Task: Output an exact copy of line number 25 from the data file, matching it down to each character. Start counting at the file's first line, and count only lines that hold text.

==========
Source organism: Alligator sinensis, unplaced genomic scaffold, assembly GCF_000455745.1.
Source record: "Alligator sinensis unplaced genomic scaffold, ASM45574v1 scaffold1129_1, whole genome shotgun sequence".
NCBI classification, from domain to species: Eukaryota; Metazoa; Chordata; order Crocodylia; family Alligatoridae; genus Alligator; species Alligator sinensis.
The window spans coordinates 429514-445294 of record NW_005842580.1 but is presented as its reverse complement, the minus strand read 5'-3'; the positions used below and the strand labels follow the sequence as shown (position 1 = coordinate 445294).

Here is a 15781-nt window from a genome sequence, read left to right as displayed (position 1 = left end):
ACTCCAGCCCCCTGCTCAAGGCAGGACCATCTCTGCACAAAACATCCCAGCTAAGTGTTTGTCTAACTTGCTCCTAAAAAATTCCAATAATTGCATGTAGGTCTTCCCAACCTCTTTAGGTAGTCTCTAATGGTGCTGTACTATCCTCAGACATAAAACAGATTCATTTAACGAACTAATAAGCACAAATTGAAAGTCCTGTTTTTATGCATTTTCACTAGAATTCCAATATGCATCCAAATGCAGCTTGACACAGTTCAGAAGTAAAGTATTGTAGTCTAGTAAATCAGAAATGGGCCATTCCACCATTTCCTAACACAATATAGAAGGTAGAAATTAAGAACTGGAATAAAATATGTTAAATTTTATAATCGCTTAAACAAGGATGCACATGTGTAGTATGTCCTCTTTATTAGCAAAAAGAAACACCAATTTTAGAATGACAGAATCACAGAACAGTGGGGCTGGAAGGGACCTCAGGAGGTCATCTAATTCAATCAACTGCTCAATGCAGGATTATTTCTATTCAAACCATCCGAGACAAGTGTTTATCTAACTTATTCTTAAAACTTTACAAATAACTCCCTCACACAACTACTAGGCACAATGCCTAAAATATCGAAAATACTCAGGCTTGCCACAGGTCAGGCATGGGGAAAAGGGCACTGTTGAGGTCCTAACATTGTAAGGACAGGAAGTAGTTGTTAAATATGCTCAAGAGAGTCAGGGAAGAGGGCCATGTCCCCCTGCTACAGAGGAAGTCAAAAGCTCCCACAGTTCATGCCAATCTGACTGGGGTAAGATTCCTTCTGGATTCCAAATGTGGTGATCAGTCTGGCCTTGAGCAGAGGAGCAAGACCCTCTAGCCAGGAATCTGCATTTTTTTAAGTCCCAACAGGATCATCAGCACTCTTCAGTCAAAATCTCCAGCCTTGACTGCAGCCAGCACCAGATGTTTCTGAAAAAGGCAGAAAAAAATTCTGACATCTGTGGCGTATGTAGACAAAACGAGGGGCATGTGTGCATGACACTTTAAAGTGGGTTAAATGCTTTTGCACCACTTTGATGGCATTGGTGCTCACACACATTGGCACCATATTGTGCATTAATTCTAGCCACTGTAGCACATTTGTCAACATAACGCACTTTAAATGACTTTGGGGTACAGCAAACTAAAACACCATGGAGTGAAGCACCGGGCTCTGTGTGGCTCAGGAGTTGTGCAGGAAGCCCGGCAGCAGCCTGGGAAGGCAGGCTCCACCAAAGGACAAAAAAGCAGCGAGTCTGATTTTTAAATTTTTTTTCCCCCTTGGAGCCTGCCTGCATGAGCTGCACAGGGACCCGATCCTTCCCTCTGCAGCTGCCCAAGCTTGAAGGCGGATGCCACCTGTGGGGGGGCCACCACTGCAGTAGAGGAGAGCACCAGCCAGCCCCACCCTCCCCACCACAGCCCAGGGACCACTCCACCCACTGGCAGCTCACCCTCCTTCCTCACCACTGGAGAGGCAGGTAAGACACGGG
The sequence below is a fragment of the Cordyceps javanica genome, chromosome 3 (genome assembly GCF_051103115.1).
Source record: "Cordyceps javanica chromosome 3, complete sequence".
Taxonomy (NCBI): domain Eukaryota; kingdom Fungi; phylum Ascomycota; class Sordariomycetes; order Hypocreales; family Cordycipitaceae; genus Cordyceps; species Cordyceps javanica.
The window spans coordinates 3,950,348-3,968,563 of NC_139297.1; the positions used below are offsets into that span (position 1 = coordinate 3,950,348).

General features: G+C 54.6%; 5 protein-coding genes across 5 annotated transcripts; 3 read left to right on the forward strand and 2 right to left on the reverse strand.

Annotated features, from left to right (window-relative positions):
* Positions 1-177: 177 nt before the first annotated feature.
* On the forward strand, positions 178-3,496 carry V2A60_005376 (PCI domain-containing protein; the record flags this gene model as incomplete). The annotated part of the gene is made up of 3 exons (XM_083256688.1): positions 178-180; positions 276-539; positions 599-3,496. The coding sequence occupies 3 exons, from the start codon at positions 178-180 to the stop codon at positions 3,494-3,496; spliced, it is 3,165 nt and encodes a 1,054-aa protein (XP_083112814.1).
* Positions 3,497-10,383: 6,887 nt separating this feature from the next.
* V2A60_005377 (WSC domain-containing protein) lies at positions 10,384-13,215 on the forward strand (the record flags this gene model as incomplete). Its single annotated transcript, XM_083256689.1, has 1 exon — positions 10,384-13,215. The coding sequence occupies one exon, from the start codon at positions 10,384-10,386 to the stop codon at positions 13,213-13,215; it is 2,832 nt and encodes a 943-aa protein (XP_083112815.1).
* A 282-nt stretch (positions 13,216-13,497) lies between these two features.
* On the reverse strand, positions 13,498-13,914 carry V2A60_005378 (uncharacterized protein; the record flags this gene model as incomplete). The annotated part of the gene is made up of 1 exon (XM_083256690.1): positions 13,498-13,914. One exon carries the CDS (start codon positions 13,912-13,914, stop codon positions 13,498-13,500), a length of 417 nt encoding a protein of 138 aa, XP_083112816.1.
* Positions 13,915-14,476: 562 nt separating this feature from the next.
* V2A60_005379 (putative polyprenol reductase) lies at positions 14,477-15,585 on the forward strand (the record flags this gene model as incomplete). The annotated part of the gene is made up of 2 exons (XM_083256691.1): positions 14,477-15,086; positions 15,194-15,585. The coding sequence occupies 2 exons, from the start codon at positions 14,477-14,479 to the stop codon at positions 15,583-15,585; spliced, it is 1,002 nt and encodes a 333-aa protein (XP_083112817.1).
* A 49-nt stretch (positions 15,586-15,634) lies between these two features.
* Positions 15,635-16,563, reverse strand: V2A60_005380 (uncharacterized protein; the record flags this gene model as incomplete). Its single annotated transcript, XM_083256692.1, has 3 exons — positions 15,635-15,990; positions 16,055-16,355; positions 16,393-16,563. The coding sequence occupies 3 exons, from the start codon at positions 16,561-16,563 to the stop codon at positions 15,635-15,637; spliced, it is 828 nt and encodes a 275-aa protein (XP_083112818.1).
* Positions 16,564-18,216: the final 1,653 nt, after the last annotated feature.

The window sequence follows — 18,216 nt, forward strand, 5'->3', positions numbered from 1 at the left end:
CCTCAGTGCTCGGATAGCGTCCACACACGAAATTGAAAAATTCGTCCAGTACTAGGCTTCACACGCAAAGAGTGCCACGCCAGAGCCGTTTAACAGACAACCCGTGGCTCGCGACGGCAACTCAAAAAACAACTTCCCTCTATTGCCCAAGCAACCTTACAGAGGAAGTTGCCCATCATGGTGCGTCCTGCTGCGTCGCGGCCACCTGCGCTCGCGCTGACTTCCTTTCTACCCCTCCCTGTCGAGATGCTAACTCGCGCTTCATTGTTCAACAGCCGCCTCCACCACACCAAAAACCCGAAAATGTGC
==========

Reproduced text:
CCTCAGTGCTCGGATAGCGTCCACACACGAAATTGAAAAATTCGTCCAGTACTAGGCTTCACACGCAAAGAGTGCCACGCCAGAGCCGTTTAACAGACAACCCGTGGCTCGCGACGGCAACTCAAAAAACAACTTCCCTCTATTGCCCAAGCAACCTTACAGAGGAAGTTGCCCATCATGGTGCGTCCTGCTGCGTCGCGGCCACCTGCGCTCGCGCTGACTTCCTTTCTACCCCTCCCTGTCGAGATGCTAACTCGCGCTTCATTGTTCAACAGCCGCCTCCACCACACCAAAAACCCGAAAATGTGC